This list is also general in its scope. For instance, with human contact, I see my daughter and wife every day in quarantine. This doesn’t always equal a good day. I need human contact outside of my family and days where we take a break from one another for a few hours to regroup and do something singularly that we want to do. I also would like to meet new interesting people and see new and old friends. Human contact goes beyond only my family.
This blog post has been a challenge to write. I struggle to put into words the feelings and thoughts I have about defining a good day. I even question if it is worth my time. Should I just leave it all to coincidence and “ride by the seat of my pants” as I did in my twenties? That decade was definitely a good time. Of course, there were low points, but I seemed to take advantage of every moment in each day. I was not working all the time (like I am now), had fewer family responsibilities, and didn’t worry so much. I didn’t try to predict the future and overthink decisions. I went along for the ride. I threw caution to the wind and said “why not”?
I don’t take those risks as much now. I worry about putting myself in the hospital or the grave and not being there for my daughter. I realize how lucky I was in my naivety then to have escaped getting into trouble or serious injury. But, in that understanding, I have pulled back so much that I’m not letting myself enjoy the day. I do focus a lot on achieving new accolades. It’s part of my job. An exhibition here and a journal article there, repeated enough times can get me a raise and promotion. They can and have led me to new journeys to different parts of the world meeting and collaborating with people I never guessed I’d see.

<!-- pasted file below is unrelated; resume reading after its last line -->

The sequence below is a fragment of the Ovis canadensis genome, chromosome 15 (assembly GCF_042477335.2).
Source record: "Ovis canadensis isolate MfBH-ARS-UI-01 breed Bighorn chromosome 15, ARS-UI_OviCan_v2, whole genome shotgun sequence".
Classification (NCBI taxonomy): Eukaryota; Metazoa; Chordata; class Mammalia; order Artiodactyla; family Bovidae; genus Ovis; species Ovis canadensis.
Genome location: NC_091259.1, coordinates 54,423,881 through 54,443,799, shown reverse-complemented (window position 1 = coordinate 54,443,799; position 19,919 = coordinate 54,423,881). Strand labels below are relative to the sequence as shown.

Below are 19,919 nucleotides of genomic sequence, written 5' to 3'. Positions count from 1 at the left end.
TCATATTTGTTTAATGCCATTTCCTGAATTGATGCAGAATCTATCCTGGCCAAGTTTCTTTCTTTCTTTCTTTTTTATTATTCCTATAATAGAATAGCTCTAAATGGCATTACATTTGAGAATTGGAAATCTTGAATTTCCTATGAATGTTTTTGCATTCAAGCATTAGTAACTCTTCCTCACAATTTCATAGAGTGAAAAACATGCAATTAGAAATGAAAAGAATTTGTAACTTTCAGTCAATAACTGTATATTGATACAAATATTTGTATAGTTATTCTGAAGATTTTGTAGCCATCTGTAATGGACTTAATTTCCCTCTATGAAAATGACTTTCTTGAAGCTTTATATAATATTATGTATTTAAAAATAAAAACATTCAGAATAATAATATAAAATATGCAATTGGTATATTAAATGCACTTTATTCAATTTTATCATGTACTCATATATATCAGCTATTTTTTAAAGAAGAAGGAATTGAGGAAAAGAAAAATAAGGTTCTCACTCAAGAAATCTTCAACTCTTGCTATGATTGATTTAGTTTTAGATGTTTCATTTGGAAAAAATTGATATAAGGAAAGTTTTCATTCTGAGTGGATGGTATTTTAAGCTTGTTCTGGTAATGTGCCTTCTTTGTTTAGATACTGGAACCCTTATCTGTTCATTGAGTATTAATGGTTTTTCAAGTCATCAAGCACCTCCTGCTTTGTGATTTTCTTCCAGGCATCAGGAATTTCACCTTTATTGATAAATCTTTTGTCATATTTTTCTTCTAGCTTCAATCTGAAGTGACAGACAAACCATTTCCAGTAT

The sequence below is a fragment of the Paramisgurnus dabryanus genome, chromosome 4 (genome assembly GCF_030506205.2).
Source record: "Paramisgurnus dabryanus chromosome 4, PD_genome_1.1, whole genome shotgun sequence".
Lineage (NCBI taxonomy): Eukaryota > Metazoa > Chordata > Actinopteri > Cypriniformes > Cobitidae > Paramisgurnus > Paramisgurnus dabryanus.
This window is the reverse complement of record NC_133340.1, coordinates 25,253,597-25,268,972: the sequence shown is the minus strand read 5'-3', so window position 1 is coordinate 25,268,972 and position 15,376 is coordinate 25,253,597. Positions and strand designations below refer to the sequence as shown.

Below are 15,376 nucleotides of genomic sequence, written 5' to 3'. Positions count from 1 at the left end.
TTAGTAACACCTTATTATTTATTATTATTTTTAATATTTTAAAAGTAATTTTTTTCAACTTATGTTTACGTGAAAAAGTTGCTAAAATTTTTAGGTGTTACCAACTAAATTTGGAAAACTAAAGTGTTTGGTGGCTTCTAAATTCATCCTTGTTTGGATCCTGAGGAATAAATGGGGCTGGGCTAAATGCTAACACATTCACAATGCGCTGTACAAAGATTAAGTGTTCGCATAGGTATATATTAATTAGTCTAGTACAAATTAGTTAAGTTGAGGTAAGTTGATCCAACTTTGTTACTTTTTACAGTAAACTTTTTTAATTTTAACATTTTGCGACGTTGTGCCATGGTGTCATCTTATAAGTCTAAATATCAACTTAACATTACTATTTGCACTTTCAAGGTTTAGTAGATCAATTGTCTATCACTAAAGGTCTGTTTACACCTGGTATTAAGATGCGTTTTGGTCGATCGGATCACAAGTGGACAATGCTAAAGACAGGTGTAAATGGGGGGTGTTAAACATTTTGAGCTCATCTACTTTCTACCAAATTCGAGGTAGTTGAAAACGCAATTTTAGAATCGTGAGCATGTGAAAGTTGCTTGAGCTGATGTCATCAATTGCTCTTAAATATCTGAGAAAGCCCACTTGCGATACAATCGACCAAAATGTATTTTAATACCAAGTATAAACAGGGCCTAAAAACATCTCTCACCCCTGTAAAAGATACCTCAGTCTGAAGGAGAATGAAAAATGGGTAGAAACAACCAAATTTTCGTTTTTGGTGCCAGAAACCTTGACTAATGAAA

The awards and achievements do give me feelings of self-worth, and that is good. Some folks look up to me for this. But I suppose, based on the fact I’m still writing this, that “winning” doesn’t mean I had a good day. It’s great, but fulfilling it is not.
I have a lot to work with so far, as you’ve read, to continue my existential journey forward. I’m not satisfied with my life. It’s possible and likely that whenever I do get to that point, however, that I’ll get bored and move on to new ideas and challenges. I’ve done this in the past. When I found myself, at age 24, working a design and illustration job that I started two years prior, in Ann Arbor where I went to college; I felt trapped. I didn’t want to live and work there my whole life. I didn’t see any new challenges in the job, only trying to set a paragraph of type differently with a new photo. Looking back at that feeling and decision to quit the job and move to Boston, I know it was the right decision. At the same time, I want to go back to Ann Arbor, where I lived ages 18-24, to, I guess relive through the campus and community some of the best years of my life. It’s foolhardy to think I will. I’m better off visiting to reminisce and see friends that are living there still.
As I’m writing this solely for me, I hope that it makes you think about your life and what you’re doing and hoping to do. I always ask myself, “what would eight-year-old Eric” think about where I am. Would he approve? I relate a lot of my life now to the magical childhood I had. I didn’t have everything I wanted, but I did have almost everything I needed. I turned out well with a few flaws and bruises here and there. I’m still sculpting and learning about myself. This blog is the place where I will share the bigger epiphanies I have. Until next time.